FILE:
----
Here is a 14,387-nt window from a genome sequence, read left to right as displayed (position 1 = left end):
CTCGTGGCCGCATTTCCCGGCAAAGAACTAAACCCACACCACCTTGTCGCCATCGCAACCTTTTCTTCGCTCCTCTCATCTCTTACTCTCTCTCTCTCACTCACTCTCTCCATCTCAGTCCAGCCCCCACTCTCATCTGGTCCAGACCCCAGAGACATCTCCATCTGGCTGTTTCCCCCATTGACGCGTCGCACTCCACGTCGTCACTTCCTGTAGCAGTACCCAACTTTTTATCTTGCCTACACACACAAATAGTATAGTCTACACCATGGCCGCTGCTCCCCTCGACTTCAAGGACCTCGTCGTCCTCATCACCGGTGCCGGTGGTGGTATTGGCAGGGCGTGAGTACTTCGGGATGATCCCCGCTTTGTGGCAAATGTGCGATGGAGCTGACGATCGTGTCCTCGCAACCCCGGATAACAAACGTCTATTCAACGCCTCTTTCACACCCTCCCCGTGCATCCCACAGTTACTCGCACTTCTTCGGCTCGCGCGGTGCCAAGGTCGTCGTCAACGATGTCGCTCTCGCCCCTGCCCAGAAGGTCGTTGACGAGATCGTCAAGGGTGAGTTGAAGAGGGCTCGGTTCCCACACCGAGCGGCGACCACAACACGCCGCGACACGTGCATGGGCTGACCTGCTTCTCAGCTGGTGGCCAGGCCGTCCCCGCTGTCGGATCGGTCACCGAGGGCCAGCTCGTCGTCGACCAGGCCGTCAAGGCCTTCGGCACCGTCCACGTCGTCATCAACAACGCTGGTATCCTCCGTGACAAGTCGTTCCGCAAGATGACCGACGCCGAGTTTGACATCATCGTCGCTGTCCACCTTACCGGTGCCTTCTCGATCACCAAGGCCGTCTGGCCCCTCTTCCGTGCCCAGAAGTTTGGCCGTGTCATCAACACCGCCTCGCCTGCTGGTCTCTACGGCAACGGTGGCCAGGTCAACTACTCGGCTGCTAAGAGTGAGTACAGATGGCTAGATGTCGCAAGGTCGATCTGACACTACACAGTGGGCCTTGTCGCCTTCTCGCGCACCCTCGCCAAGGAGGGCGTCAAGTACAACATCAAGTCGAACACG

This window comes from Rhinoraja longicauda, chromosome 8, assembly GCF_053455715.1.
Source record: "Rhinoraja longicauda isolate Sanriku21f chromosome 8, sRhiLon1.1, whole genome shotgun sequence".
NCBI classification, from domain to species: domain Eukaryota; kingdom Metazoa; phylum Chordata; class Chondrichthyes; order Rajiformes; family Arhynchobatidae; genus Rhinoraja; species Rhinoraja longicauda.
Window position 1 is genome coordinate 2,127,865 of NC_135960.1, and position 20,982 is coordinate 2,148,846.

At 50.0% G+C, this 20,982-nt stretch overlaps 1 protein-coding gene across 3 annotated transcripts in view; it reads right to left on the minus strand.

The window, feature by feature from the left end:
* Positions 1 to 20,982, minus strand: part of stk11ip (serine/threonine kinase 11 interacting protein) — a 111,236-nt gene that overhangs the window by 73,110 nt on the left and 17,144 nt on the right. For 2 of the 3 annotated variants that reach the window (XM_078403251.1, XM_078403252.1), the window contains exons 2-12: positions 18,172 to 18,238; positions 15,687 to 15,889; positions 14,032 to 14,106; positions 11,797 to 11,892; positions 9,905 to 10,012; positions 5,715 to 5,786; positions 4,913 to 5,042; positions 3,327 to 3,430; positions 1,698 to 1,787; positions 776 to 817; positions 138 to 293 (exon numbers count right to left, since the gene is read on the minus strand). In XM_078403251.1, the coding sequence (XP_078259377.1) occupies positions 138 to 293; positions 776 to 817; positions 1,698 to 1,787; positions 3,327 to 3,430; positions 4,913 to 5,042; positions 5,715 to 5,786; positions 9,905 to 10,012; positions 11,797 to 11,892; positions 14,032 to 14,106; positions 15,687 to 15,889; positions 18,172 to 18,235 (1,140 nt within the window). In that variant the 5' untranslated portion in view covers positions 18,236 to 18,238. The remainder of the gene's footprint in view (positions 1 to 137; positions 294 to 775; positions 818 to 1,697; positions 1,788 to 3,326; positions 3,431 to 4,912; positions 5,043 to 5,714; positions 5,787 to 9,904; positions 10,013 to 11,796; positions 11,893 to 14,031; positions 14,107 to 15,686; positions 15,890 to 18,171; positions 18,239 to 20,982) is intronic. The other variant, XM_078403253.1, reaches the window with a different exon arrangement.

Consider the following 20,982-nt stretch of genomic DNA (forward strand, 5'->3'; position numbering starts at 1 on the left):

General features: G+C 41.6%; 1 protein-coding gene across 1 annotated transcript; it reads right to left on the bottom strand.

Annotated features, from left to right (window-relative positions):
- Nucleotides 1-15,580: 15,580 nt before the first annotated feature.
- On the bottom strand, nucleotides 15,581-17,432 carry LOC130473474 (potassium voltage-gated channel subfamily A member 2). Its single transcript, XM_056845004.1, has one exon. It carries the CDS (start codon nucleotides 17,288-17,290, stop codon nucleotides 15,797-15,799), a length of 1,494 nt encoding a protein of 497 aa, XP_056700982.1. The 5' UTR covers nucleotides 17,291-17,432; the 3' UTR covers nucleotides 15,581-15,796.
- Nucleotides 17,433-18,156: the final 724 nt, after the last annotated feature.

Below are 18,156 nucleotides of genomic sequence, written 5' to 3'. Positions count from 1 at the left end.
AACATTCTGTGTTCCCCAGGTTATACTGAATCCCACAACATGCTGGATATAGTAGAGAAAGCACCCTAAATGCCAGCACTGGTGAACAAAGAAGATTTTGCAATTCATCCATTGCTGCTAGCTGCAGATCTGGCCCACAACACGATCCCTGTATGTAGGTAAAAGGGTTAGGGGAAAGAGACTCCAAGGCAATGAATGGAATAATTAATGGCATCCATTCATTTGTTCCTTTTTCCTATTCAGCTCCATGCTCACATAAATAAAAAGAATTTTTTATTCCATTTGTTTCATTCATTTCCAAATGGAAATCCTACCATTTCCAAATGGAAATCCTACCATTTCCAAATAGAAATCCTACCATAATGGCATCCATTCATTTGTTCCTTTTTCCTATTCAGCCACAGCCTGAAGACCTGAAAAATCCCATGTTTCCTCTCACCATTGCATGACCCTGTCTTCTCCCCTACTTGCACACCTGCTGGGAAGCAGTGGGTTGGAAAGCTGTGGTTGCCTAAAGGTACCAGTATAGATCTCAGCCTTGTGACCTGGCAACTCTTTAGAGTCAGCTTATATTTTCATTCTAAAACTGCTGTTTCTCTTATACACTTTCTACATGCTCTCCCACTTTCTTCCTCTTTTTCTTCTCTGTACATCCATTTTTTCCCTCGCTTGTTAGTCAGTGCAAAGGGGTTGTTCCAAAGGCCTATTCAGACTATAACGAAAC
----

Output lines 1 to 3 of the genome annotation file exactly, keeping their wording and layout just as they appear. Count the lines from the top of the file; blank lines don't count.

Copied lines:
Here is a 14,387-nt window from a genome sequence, read left to right as displayed (position 1 = left end):
CTCGTGGCCGCATTTCCCGGCAAAGAACTAAACCCACACCACCTTGTCGCCATCGCAACCTTTTCTTCGCTCCTCTCATCTCTTACTCTCTCTCTCTCACTCACTCTCTCCATCTCAGTCCAGCCCCCACTCTCATCTGGTCCAGACCCCAGAGACATCTCCATCTGGCTGTTTCCCCCATTGACGCGTCGCACTCCACGTCGTCACTTCCTGTAGCAGTACCCAACTTTTTATCTTGCCTACACACACAAATAGTATAGTCTACACCATGGCCGCTGCTCCCCTCGACTTCAAGGACCTCGTCGTCCTCATCACCGGTGCCGGTGGTGGTATTGGCAGGGCGTGAGTACTTCGGGATGATCCCCGCTTTGTGGCAAATGTGCGATGGAGCTGACGATCGTGTCCTCGCAACCCCGGATAACAAACGTCTATTCAACGCCTCTTTCACACCCTCCCCGTGCATCCCACAGTTACTCGCACTTCTTCGGCTCGCGCGGTGCCAAGGTCGTCGTCAACGATGTCGCTCTCGCCCCTGCCCAGAAGGTCGTTGACGAGATCGTCAAGGGTGAGTTGAAGAGGGCTCGGTTCCCACACCGAGCGGCGACCACAACACGCCGCGACACGTGCATGGGCTGACCTGCTTCTCAGCTGGTGGCCAGGCCGTCCCCGCTGTCGGATCGGTCACCGAGGGCCAGCTCGTCGTCGACCAGGCCGTCAAGGCCTTCGGCACCGTCCACGTCGTCATCAACAACGCTGGTATCCTCCGTGACAAGTCGTTCCGCAAGATGACCGACGCCGAGTTTGACATCATCGTCGCTGTCCACCTTACCGGTGCCTTCTCGATCACCAAGGCCGTCTGGCCCCTCTTCCGTGCCCAGAAGTTTGGCCGTGTCATCAACACCGCCTCGCCTGCTGGTCTCTACGGCAACGGTGGCCAGGTCAACTACTCGGCTGCTAAGAGTGAGTACAGATGGCTAGATGTCGCAAGGTCGATCTGACACTACACAGTGGGCCTTGTCGCCTTCTCGCGCACCCTCGCCAAGGAGGGCGTCAAGTACAACATCAAGTCGAACACG

This window comes from Rhinoraja longicauda, chromosome 8, assembly GCF_053455715.1.